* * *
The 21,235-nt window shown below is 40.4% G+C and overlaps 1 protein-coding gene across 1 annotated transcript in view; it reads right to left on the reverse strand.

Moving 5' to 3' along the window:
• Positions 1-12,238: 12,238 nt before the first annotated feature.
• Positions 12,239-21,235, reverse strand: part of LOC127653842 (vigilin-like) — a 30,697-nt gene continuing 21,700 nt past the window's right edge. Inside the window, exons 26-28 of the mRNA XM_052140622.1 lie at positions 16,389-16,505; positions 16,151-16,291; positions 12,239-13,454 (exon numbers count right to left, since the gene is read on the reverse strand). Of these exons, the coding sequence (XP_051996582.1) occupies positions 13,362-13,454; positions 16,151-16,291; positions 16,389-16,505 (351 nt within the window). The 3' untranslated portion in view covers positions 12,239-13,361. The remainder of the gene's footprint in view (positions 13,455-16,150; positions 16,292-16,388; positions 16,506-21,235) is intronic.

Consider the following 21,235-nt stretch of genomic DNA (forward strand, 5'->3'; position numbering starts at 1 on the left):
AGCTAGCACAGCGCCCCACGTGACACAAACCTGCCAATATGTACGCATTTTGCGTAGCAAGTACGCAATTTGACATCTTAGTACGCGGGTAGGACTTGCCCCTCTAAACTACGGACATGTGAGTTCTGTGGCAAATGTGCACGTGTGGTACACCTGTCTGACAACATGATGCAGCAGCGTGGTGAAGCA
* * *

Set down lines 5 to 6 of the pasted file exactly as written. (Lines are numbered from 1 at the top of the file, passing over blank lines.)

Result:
Consider the following 21,235-nt stretch of genomic DNA (forward strand, 5'->3'; position numbering starts at 1 on the left):
AGCTAGCACAGCGCCCCACGTGACACAAACCTGCCAATATGTACGCATTTTGCGTAGCAAGTACGCAATTTGACATCTTAGTACGCGGGTAGGACTTGCCCCTCTAAACTACGGACATGTGAGTTCTGTGGCAAATGTGCACGTGTGGTACACCTGTCTGACAACATGATGCAGCAGCGTGGTGAAGCA